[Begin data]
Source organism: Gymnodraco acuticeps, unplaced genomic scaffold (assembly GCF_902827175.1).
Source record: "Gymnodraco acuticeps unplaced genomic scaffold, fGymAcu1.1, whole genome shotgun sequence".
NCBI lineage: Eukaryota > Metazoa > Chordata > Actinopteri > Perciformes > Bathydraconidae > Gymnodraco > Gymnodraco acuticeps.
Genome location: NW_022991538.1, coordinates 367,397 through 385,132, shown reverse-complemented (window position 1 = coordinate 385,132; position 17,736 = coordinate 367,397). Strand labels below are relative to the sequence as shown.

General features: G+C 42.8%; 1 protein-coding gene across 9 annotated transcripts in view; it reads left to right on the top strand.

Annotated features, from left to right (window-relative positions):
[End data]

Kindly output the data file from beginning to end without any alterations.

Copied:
Source organism: Gymnodraco acuticeps, unplaced genomic scaffold (assembly GCF_902827175.1).
Source record: "Gymnodraco acuticeps unplaced genomic scaffold, fGymAcu1.1, whole genome shotgun sequence".
NCBI lineage: Eukaryota > Metazoa > Chordata > Actinopteri > Perciformes > Bathydraconidae > Gymnodraco > Gymnodraco acuticeps.
Genome location: NW_022991538.1, coordinates 367,397 through 385,132, shown reverse-complemented (window position 1 = coordinate 385,132; position 17,736 = coordinate 367,397). Strand labels below are relative to the sequence as shown.

General features: G+C 42.8%; 1 protein-coding gene across 9 annotated transcripts in view; it reads left to right on the top strand.

Annotated features, from left to right (window-relative positions):